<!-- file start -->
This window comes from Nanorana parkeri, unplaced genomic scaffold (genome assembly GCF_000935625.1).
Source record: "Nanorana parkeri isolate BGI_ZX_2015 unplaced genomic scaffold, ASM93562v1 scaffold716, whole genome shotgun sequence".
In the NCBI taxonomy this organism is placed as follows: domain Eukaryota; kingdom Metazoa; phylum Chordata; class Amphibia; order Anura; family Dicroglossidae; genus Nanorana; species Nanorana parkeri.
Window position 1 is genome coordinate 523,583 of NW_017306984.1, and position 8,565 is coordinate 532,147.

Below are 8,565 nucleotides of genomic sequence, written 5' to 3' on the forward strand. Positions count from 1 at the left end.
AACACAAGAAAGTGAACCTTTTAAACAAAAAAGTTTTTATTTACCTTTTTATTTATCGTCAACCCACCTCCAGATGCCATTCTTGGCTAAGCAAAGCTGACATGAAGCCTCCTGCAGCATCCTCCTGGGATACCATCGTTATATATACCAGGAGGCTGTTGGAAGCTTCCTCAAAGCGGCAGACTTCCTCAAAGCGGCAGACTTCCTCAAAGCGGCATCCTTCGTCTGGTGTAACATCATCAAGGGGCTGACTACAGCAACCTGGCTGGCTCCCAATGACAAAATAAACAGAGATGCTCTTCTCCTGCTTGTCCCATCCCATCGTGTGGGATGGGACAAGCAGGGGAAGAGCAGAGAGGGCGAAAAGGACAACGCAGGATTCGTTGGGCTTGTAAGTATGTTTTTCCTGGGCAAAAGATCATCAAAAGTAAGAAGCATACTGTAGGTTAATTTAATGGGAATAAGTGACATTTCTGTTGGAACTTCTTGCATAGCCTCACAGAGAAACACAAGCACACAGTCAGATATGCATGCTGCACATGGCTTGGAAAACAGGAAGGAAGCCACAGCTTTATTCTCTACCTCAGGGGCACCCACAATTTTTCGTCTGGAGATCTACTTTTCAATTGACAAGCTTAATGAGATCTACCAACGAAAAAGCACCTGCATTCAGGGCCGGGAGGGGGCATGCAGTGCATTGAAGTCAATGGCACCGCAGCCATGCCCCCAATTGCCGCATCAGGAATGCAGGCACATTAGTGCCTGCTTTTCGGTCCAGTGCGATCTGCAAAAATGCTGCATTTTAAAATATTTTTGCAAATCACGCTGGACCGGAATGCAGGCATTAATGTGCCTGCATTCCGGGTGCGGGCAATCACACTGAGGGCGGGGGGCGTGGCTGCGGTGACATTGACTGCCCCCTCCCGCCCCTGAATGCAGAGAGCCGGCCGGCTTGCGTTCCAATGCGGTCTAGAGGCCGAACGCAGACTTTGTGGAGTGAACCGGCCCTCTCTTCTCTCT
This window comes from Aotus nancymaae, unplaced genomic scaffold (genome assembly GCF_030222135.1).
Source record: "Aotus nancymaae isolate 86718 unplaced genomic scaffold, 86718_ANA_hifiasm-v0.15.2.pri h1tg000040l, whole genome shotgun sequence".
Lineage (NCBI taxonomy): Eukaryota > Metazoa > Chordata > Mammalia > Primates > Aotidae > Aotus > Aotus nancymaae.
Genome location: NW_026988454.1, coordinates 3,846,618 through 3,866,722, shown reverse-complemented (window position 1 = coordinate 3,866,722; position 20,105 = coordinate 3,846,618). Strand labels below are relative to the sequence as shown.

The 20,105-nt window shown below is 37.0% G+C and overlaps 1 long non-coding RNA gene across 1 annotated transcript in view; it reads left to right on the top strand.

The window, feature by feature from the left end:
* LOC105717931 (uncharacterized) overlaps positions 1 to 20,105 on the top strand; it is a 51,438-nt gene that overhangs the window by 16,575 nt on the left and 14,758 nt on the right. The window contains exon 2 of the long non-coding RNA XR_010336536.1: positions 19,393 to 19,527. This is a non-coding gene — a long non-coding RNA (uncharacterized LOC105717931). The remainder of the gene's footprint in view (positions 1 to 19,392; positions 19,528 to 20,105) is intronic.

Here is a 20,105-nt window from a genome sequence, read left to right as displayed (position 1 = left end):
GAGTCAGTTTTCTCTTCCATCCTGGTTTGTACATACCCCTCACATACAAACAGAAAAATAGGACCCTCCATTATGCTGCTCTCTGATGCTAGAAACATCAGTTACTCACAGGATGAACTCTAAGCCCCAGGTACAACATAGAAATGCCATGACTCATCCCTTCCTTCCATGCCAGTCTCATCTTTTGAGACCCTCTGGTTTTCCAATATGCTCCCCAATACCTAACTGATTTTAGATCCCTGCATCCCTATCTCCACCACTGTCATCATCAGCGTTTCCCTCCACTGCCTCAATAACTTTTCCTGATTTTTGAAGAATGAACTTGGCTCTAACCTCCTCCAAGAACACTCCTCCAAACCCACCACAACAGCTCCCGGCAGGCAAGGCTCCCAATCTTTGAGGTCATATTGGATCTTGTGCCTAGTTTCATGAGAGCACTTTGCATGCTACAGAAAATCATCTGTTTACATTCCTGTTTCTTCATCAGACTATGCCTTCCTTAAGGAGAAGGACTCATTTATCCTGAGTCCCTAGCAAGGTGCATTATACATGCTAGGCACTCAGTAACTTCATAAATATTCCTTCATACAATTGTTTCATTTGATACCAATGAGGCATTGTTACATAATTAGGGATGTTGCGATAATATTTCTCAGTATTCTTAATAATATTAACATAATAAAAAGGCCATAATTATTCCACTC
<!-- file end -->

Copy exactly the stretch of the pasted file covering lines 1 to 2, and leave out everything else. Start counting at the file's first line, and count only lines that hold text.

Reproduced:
This window comes from Nanorana parkeri, unplaced genomic scaffold (genome assembly GCF_000935625.1).
Source record: "Nanorana parkeri isolate BGI_ZX_2015 unplaced genomic scaffold, ASM93562v1 scaffold716, whole genome shotgun sequence".